Newgrange is an ancient ‘passage grave’ monument built for the leaders of an Irish society from thousands of years ago.
It consists of a deep underground chamber covered by a large mound and is part of the Brú na Bóinne complex of monuments in Donore, Co. Meath.
The complex structure of Newgrange shows that ancient societies were both spiritual and well organised. It is designed in such a way that on the day of the Winter Solstice, the dark underground chamber is suddenly filled with light.
This carefully constructed phenomenon shows that the ancient designers had a keen awareness and appreciation of astronomy.
Newgrange is a large oval shaped mound, about an acre in diameter. It contains numerous examples of ancient megalithic art. It has a 19-metre passageway that leads from the entrance to the main chamber.
It is classified by archaeologists as a passage tomb but many people believe it had a far greater significance to the people of the day. The discovery of the Winter Solstice phenomenon suggests that it may have been a place of worship.
You can take a guided tour of Newgrange. They usually last for about an hour and 24 visitors are allowed on any one tour.
The Winter Solstice sun at Newgrange Chamber is a spectacular sight and one that only a handful of lucky tourists get to see.
At the time of the Winter Solstice, (18th-23rd December) the sun rises at such an angle that it sends a beam of light bursting through an opening above the entrance to the mound.
The opening is known as the ‘roof box’ and when the sun beam comes through it travels through the 19 metre passageway into the chamber.
As the sun rises, the beam of light coming from the roof box gets bigger and it eventually spreads and lights the entire chamber.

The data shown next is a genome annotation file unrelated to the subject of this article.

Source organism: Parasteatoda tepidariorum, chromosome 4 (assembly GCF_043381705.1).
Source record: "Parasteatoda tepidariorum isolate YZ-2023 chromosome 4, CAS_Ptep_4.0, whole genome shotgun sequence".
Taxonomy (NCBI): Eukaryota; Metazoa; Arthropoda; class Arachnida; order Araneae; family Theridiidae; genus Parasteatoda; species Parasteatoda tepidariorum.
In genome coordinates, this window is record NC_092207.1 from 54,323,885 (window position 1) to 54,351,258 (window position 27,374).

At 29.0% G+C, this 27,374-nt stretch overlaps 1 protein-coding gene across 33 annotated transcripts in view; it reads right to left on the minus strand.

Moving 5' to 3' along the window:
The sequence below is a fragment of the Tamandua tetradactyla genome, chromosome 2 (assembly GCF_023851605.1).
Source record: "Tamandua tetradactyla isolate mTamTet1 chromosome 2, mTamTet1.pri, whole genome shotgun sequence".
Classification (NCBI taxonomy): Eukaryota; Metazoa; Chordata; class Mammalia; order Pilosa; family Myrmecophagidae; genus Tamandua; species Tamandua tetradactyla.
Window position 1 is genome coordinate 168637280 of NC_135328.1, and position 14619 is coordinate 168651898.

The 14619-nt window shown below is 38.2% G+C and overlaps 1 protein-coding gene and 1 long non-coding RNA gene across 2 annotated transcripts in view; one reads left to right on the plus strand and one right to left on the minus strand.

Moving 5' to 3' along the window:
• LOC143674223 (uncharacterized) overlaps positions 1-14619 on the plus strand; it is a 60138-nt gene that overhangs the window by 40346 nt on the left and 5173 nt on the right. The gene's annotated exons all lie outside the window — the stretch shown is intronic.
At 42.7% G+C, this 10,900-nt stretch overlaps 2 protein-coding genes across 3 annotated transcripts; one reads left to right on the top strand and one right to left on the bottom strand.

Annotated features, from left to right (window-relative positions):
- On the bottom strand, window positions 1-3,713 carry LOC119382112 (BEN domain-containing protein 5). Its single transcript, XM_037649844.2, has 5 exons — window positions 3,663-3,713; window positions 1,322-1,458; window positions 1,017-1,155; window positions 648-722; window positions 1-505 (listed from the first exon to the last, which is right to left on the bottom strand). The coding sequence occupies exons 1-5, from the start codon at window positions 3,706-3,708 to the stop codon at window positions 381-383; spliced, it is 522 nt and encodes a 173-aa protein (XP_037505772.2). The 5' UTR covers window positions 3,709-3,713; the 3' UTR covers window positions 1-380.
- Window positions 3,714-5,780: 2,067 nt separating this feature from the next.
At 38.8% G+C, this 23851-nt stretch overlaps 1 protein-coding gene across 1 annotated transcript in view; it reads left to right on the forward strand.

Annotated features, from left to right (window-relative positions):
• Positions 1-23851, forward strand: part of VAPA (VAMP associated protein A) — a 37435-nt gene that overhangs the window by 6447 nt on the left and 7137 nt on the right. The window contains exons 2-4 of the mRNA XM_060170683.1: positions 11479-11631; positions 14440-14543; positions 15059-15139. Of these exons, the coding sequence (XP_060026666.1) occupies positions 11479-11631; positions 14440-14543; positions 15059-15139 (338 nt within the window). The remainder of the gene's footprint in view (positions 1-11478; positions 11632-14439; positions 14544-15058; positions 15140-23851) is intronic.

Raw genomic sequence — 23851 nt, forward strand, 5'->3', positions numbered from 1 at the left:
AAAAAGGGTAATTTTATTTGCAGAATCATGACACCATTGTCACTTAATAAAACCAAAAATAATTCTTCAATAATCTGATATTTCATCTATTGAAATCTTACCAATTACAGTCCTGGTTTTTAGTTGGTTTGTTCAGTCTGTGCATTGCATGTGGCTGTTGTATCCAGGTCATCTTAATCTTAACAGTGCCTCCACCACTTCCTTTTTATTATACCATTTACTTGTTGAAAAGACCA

The Winter Solstice shows that it was built with astronomy in mind. It is likely that the ancient society would have used it as a place of worship where they could hold ceremonies and as well as bury their leaders.
Tourists can go to Newgrange in the mornings of the Solstice to witness the sunrise but only 20 people are allowed in the chamber. These people are decided by lottery. Ten names are drawn out of a hat for each day of the Solstice and they are allowed to bring one guest each.
There are tens of thousands of entries every year so your chances of being picked are small but you can still go to the Newgrange site even if you are not picked to enter the chamber.
Until 1967, no one in modern times had been in the chamber to see the Winter Solstice phenomenon and the story was considered as little more than a myth or an old wives’ tale.
Professor Michael O’Kelly, who was working on the site in the 60s, suspected that the story was actually about Stonehenge in England and had been attributed to Newgrange by a process of Chinese whispers.
He decided to investigate and was shocked and delighted when he moved the stones that were covering the ‘roof box’ during the Winter Solstice. He was probably the first person for thousands of years to see the chamber bathed in light.
Newgrange is an ancient and spiritual place, especially impressive during the Winter Solstice. That is the best time to visit.
Even if you are not one of the lucky ones who gets to view it from inside the chamber you can gather with hundreds of other tourists at the site itself.
It is a link to Ireland’s ancient past, and a moving reminder that those early settlers were both spiritual and highly sophisticated in the way they designed and built their monuments.